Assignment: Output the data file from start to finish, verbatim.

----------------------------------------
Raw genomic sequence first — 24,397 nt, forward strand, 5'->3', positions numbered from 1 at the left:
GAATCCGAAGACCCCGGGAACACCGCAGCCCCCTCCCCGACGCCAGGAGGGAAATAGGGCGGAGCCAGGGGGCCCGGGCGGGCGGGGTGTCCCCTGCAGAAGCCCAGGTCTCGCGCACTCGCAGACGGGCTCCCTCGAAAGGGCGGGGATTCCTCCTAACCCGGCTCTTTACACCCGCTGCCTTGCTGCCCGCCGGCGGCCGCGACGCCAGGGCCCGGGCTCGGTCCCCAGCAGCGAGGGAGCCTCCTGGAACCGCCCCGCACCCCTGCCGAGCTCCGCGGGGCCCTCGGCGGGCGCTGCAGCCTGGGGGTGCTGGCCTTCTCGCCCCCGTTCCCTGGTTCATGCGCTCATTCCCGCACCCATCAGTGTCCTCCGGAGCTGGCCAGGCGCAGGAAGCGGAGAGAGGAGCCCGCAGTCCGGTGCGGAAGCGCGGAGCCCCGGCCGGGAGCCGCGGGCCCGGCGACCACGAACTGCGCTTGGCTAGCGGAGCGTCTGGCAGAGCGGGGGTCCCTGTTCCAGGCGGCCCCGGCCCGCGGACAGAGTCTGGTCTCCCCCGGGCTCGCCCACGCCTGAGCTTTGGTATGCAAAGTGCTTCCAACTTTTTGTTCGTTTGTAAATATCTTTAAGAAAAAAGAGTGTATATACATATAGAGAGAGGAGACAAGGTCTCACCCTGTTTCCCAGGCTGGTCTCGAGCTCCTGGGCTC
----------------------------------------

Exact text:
Raw genomic sequence first — 24,397 nt, forward strand, 5'->3', positions numbered from 1 at the left:
GAATCCGAAGACCCCGGGAACACCGCAGCCCCCTCCCCGACGCCAGGAGGGAAATAGGGCGGAGCCAGGGGGCCCGGGCGGGCGGGGTGTCCCCTGCAGAAGCCCAGGTCTCGCGCACTCGCAGACGGGCTCCCTCGAAAGGGCGGGGATTCCTCCTAACCCGGCTCTTTACACCCGCTGCCTTGCTGCCCGCCGGCGGCCGCGACGCCAGGGCCCGGGCTCGGTCCCCAGCAGCGAGGGAGCCTCCTGGAACCGCCCCGCACCCCTGCCGAGCTCCGCGGGGCCCTCGGCGGGCGCTGCAGCCTGGGGGTGCTGGCCTTCTCGCCCCCGTTCCCTGGTTCATGCGCTCATTCCCGCACCCATCAGTGTCCTCCGGAGCTGGCCAGGCGCAGGAAGCGGAGAGAGGAGCCCGCAGTCCGGTGCGGAAGCGCGGAGCCCCGGCCGGGAGCCGCGGGCCCGGCGACCACGAACTGCGCTTGGCTAGCGGAGCGTCTGGCAGAGCGGGGGTCCCTGTTCCAGGCGGCCCCGGCCCGCGGACAGAGTCTGGTCTCCCCCGGGCTCGCCCACGCCTGAGCTTTGGTATGCAAAGTGCTTCCAACTTTTTGTTCGTTTGTAAATATCTTTAAGAAAAAAGAGTGTATATACATATAGAGAGAGGAGACAAGGTCTCACCCTGTTTCCCAGGCTGGTCTCGAGCTCCTGGGCTC